This is where the question of emotional versus plot conflicts come into play—and where the two pull apart. Readers take a few cues from a story to figure out what the most important issue is, one of the simplest being page space spent on a question—and “No One Left to Save” spends a lot of page space on Joseph wrestling with the question of ending children’s lives explicitly because of his family, his own children. His reaction to Serena’s threat is a feeling of peace, but that’s one line of prose; there’s no explicit tip into proactively choosing to die for this—a very different headspace indeed. What I remember as the reader is the feeling that got the page weight: grief, and love, and wanting people to live—and his actions in the ending as written does not follow reasonably from that tone. That leaves an overall feeling of a mismatch in play between what the story’s telling us is the problem and the problem it solves. The solution’s reasonably clever, but what I was reading “No One Left to Save” for was its goofy side, its snarky side, its loving side—all those things that counterbalanced the grimness and made the piece so readable. In short, its heart.
What I’d suggest in addressing that is patching from either side, depending on the effect you’re looking to achieve: a grimmer story that sets up that Twilight-Zone plot twist of the self-destruct code, or the more wryly screwball story that brings humanity into a somewhat stock situation. Depending on which end the revisions come from—and which result they move towards—I’d look to bridge that gap by either adjusting page weight to emphasize the emotion that leads logically to that decision, or thinking back through the decision to see if one that flows more logically from Joseph’s headspace as described can be found. Either way, it’s substantive work, but the kind of work that’ll bring what happens—the plot!—and why it happens closer together so the story feels like a unity.
In terms of more minor suggestions: I’m not entirely sure that the opening scene works for me. It’s beautifully written in and of itself in terms of texture, sensory information, and effect, but the tone never matches the rest of the story’s claustrophobic atmosphere; that perspective is never revisited. It ends up feeling extraneous, when the information about what’s at stake—and what happened to Arkhaven—is already embedded in the second scene. As it stands, I feel like it just delays the actual start of action: Joseph’s briefing.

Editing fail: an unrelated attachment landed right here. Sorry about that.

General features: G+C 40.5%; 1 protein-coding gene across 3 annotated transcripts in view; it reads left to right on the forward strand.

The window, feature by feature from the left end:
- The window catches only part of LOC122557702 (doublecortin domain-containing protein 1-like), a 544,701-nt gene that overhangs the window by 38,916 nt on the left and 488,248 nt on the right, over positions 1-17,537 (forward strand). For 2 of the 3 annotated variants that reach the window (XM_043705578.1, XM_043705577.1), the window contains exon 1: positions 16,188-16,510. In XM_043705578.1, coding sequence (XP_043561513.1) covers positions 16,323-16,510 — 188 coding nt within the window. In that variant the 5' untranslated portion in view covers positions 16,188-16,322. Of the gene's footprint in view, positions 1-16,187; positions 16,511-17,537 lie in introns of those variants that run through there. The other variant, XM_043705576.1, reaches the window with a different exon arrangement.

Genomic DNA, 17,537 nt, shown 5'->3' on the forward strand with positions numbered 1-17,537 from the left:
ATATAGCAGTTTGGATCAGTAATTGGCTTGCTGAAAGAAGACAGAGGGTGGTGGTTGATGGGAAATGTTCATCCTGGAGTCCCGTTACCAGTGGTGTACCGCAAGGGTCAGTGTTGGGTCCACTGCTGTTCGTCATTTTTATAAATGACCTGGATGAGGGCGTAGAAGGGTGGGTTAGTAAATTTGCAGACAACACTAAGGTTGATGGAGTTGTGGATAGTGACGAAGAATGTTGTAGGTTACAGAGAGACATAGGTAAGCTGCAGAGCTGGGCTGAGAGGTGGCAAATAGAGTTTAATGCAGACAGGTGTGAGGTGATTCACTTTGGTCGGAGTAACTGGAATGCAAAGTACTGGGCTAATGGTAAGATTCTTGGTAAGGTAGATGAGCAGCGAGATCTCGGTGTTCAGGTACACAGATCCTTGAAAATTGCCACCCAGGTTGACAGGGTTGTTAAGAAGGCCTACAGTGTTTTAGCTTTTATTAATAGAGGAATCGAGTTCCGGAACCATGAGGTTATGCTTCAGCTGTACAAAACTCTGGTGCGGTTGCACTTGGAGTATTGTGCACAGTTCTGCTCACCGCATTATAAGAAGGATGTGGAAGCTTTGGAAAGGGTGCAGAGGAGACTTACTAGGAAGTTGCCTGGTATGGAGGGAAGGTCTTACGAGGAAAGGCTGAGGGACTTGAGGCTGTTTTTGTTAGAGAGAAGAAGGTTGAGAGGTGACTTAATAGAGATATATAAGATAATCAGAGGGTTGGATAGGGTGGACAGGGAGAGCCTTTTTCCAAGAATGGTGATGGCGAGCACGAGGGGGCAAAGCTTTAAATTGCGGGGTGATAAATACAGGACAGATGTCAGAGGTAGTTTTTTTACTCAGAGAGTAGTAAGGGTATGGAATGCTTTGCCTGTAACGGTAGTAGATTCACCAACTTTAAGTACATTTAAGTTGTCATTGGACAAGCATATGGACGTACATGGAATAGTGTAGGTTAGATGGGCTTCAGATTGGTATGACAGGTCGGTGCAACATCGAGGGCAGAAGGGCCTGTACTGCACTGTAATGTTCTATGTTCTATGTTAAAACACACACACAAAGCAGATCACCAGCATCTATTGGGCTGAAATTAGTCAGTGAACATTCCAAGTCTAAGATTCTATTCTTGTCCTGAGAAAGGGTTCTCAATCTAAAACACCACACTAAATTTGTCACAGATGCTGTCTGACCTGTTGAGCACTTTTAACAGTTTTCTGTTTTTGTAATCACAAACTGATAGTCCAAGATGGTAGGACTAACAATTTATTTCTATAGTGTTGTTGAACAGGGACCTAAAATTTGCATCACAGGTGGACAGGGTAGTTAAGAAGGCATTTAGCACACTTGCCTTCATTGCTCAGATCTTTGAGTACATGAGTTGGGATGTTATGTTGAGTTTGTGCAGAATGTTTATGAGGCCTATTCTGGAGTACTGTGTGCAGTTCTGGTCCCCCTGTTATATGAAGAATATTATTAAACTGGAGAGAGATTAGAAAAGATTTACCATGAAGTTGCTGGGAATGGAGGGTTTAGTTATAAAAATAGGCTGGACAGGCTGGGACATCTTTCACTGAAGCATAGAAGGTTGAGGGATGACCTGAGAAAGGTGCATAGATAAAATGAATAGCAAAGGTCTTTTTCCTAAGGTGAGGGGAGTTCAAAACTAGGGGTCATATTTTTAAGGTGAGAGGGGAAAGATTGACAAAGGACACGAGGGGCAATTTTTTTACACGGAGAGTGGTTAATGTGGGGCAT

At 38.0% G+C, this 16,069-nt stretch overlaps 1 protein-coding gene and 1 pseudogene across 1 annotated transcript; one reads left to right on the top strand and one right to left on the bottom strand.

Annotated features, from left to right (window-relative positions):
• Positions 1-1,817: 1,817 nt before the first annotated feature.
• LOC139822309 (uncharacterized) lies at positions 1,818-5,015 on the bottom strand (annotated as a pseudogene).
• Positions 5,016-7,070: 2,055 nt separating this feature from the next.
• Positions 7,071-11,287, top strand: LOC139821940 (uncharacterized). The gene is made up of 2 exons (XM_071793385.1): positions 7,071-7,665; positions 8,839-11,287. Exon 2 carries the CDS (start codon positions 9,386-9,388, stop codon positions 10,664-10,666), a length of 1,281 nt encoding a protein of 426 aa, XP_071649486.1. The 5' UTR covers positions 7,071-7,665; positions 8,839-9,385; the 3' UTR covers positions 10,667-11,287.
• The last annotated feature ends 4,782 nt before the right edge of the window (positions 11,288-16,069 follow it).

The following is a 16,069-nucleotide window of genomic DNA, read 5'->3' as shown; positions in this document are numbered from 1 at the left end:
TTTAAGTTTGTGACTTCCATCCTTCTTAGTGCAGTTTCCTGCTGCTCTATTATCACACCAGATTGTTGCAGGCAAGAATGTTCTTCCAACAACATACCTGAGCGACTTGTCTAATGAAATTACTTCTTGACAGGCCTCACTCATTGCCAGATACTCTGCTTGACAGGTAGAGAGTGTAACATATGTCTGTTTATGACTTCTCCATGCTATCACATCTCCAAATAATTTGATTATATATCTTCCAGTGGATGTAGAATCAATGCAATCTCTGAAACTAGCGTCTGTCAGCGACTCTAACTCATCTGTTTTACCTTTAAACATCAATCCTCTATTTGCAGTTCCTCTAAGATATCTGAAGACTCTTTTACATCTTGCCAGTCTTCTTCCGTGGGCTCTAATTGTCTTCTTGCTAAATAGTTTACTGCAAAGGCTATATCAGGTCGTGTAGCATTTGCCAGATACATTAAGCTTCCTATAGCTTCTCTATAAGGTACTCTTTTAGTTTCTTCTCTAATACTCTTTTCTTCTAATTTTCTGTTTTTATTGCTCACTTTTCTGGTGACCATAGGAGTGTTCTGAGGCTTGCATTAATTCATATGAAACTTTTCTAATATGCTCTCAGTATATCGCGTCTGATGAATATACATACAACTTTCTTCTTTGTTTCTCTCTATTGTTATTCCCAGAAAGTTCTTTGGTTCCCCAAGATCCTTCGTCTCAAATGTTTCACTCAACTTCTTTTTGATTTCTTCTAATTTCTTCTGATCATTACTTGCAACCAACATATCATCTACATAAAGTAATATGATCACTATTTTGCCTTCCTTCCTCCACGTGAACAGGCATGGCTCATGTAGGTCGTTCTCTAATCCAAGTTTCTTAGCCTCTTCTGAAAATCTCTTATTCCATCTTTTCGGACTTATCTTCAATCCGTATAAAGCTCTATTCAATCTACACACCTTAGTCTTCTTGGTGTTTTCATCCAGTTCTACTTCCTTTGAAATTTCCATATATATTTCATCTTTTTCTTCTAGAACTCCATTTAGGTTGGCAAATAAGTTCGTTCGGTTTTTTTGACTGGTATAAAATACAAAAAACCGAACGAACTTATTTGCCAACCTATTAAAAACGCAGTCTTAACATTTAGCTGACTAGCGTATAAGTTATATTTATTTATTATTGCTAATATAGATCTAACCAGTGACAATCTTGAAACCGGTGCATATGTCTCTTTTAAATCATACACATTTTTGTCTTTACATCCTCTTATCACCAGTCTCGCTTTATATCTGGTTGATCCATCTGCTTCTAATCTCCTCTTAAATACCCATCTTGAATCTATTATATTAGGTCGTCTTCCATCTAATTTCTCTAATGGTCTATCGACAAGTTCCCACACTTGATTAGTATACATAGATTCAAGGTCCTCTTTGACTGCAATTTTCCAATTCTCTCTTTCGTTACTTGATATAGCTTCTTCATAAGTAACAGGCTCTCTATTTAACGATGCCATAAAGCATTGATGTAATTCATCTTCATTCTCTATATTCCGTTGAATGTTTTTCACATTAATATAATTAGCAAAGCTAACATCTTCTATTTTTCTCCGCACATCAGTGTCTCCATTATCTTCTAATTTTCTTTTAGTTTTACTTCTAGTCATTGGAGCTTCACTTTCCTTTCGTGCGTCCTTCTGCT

This is also marked as a middle draft, which means it’s probably already slated for more polish, but I’d also suggest a revision that looked at line-by-line edits: from checking on the rhythm of prose to trimming out duplicate information, and finding ways to make lines like “Nasrine smiled. ‘You’re welcome. We are old friends, after all.'” potentially less obviously designed to give information to the reader over showing how two old friends would, more naturally, talk. I think there’s a chance of trimming a few hundred words out of this piece just on small edits, tightening, and line-by-line work, and making it more accessible for magazines with wordcount caps in the process.
I think there’s great potential here for an impactful, claustrophobic, meaningful narrative that doesn’t lose its tongue-in-cheek sense of humour and humanity—with a few edits and some careful thought about what kind of action would close the question Joseph’s relationship with his family opened.
Best of luck!
–Leah Bobet, author of Above (2012) and An Inheritance Of Ashes (2015)